Here are some of their design decisions: First, instead of continuing to focus on mass adoption of Web3, they chose to make “hyperlocal” the overarching theme, as designing solutions for actual communities will ensure that the product is human-centric from the start , which is the foundation of any successful use case. To focus more on participants, they then narrowed it down to five pressing hyperlocal challenges that blockchain technology is well-suited to address: intergenerational wealth, financial health, sustainable culture and communities, environmental well-being, and disaster response and relief.

They then implemented a “people first, chain second” approach. So far, most hackathons in the crypto space have been single-chain. But what if the chain doesn’t fit your mind? What if all the people using your app skipped desktops and mostly used phones? Then, developing on a mobile-first chain is very important. They made Web3athon a multi-chain with a 16 layer 1 or base network, the first phase is two months so that participants have enough time to understand the problem they are solving and understand the chain, as the people-focused multi-chain hackathon will Produce faster and have better product-market fit.

Finally, the language of inclusivity in tech has emerged over the past few years in response to the growing problem of AI discrimination. In order to ensure that it is more popular with participants, and to truly build a Web3 culture, Web3athon has also adopted a more inclusive and broader language.

Just changing these few items, you can actually see a wider range of hackathon participants now entering. Lucy Edosomwan, a Nigerian-American-born financial literacy educator, data analyst, and digital strategist, told us, “I’ve done hackathons like MIT, but with Web3 marathons , I feel more aligned with the mission of building hyperlocal and making marginalized communities in Web3 the actual builders.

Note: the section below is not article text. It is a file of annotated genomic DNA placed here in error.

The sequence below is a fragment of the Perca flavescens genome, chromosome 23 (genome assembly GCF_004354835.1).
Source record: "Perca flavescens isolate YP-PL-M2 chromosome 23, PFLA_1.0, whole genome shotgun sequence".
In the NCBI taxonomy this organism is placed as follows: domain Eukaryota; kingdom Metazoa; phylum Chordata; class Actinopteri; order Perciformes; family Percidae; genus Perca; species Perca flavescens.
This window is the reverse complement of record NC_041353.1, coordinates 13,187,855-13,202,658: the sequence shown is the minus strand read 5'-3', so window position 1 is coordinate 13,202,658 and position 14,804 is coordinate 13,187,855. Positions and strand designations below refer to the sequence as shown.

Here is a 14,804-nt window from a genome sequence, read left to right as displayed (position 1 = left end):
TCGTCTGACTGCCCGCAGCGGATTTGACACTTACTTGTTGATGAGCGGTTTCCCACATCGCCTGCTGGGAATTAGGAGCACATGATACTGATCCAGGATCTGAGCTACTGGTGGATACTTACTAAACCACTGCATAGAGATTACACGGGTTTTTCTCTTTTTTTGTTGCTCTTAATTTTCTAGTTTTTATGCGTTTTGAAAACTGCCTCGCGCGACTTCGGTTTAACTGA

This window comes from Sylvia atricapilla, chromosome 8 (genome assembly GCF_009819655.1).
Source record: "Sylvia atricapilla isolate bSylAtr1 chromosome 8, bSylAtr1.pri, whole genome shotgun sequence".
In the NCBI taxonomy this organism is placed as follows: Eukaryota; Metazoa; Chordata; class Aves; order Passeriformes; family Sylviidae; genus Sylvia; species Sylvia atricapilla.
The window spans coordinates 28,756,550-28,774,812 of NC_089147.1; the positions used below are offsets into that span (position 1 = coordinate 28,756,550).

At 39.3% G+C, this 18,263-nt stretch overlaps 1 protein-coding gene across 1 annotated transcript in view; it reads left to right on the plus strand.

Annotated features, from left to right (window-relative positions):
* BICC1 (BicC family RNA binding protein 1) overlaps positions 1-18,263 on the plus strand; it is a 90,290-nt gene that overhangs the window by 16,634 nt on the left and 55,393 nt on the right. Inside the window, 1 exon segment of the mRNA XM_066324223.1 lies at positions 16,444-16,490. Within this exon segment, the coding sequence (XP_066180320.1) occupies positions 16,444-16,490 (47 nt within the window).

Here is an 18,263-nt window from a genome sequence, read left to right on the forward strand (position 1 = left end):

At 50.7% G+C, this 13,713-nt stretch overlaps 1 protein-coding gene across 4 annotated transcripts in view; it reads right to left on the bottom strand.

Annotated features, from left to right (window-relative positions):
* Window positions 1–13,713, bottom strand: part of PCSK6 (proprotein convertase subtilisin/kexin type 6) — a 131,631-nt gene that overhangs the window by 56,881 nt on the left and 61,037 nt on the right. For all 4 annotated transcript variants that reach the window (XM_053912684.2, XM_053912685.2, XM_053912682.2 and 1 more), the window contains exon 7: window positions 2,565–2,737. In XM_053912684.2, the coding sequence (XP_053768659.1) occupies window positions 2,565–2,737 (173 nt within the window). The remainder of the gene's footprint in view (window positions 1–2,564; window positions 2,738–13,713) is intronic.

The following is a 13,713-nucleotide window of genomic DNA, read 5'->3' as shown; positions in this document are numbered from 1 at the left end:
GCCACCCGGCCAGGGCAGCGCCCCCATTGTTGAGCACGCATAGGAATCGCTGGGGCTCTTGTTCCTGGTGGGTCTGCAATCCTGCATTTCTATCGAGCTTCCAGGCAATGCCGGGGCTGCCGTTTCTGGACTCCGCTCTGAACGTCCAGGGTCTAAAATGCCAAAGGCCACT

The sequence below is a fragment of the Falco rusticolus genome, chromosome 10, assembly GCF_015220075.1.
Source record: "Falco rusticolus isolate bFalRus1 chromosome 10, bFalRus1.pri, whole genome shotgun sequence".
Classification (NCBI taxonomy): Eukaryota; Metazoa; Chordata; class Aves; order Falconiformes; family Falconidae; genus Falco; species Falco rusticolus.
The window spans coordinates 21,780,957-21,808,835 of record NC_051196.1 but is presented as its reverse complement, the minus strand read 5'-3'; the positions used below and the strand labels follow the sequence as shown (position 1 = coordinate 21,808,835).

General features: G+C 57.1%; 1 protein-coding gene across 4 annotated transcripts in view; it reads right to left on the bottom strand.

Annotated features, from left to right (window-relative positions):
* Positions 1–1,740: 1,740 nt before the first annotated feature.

Ahmed Hamid, whose background in finance led him into investment banking, aviation finance and non-profit funds, assembled a team to develop Refound, a service for frontline and wartime journalists. The product. Jon Ruth, a solar panel installer, said: “As a non-technical person, I was encouraged to jump in and sign up for the Web3 Marathon, which was the first time I’ve been welcomed into a hackathon as a non-technical founder.

Most importantly, projects are now led by community leaders and built for their own communities. Community leader Henry Foreman, program director at New Mexico Community Capital, is launching IndigiDAO to support U.S. entrepreneurs in advancing investment, capital, grants and NFTs.

We are also seeing more beneficiaries of the Web2 era, such as startup founder Ronald Hernandez, a Venezuelan, who is creating an e-commerce platform with Web3 solutions for SMEs in Latin America. Some Web3 developers told everyone on the condition of anonymity after the game, “I think now it increases my chances of building something that people want.”

So far, we’ve seen hackathons in this format really change the culture of Web3, and by centering on community needs, more people from different backgrounds are inspired and empowered to build solutions. In today’s structural changes in the global economy, how to use Web3 innovation to benefit more people. If Web3 is to eventually become mainstream in the future, then we need builders to learn how to listen to people’s experiences and create application products that truly reflect the advantages of blockchain technology.

Posted by:CoinYuppie,Reprinted with attribution to:
Coinyuppie is an open information publishing platform, all information provided is not related to the views and positions of coinyuppie, and does not constitute any investment and financial advice. Users are expected to carefully screen and prevent risks.